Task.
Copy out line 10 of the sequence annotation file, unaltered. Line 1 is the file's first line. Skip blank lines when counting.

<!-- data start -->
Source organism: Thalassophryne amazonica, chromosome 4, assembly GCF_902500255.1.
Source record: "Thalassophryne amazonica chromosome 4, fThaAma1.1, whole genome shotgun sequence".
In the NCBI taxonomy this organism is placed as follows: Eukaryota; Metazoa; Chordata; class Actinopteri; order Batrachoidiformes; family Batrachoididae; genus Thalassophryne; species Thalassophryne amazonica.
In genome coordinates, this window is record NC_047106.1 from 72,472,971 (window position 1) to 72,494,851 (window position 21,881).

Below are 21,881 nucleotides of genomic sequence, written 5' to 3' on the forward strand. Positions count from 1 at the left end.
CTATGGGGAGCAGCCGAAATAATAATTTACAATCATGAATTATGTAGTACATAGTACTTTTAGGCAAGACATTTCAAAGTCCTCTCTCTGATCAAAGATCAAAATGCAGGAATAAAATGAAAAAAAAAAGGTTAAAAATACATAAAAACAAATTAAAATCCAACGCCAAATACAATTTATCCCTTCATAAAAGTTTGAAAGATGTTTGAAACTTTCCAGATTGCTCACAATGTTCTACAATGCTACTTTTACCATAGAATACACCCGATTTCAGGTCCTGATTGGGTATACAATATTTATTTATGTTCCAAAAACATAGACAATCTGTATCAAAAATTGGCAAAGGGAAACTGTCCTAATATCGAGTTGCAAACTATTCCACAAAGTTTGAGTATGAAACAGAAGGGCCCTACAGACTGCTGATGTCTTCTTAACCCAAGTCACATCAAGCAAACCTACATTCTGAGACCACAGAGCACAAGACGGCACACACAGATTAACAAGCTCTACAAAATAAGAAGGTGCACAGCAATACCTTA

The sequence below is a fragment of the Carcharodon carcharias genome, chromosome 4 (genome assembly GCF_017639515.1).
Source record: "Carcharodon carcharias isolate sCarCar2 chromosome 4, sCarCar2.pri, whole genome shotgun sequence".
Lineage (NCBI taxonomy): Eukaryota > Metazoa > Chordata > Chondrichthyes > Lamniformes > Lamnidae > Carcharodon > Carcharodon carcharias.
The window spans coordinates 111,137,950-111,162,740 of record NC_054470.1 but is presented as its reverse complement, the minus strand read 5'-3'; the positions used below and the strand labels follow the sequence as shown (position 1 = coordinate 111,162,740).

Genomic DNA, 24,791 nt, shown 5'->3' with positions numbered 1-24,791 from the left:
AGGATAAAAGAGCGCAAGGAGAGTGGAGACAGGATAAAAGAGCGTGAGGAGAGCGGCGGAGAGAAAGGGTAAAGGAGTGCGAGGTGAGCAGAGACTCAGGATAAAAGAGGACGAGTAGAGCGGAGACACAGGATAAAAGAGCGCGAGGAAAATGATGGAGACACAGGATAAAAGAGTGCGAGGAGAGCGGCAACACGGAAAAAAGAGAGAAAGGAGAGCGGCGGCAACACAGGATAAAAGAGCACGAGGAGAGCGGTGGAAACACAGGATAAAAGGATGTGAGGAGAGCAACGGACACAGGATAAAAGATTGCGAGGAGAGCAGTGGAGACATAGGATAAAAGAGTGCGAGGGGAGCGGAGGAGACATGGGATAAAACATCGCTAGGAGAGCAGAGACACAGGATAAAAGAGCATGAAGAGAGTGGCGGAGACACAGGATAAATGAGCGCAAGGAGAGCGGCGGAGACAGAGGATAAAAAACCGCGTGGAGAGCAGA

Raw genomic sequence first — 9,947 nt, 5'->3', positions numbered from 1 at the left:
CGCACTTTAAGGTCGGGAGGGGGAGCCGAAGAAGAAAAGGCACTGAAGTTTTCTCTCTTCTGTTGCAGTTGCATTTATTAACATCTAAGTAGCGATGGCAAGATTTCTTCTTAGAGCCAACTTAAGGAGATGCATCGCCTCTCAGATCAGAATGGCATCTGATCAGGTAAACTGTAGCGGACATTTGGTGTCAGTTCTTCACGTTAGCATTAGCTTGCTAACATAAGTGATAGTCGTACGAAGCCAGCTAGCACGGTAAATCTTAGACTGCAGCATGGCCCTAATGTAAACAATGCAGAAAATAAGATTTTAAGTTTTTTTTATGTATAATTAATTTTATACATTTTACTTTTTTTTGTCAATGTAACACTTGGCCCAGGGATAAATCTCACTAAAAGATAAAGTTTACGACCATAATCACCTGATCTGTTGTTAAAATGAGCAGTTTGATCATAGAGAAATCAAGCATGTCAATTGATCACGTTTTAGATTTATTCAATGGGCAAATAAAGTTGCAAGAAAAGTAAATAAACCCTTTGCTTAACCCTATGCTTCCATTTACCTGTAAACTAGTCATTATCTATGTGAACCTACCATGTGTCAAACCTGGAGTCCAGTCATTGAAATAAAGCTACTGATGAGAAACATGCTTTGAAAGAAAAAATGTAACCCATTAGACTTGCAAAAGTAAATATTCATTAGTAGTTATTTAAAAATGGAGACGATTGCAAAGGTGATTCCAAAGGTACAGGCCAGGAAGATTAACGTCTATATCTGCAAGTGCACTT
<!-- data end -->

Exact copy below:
The window spans coordinates 111,137,950-111,162,740 of record NC_054470.1 but is presented as its reverse complement, the minus strand read 5'-3'; the positions used below and the strand labels follow the sequence as shown (position 1 = coordinate 111,162,740).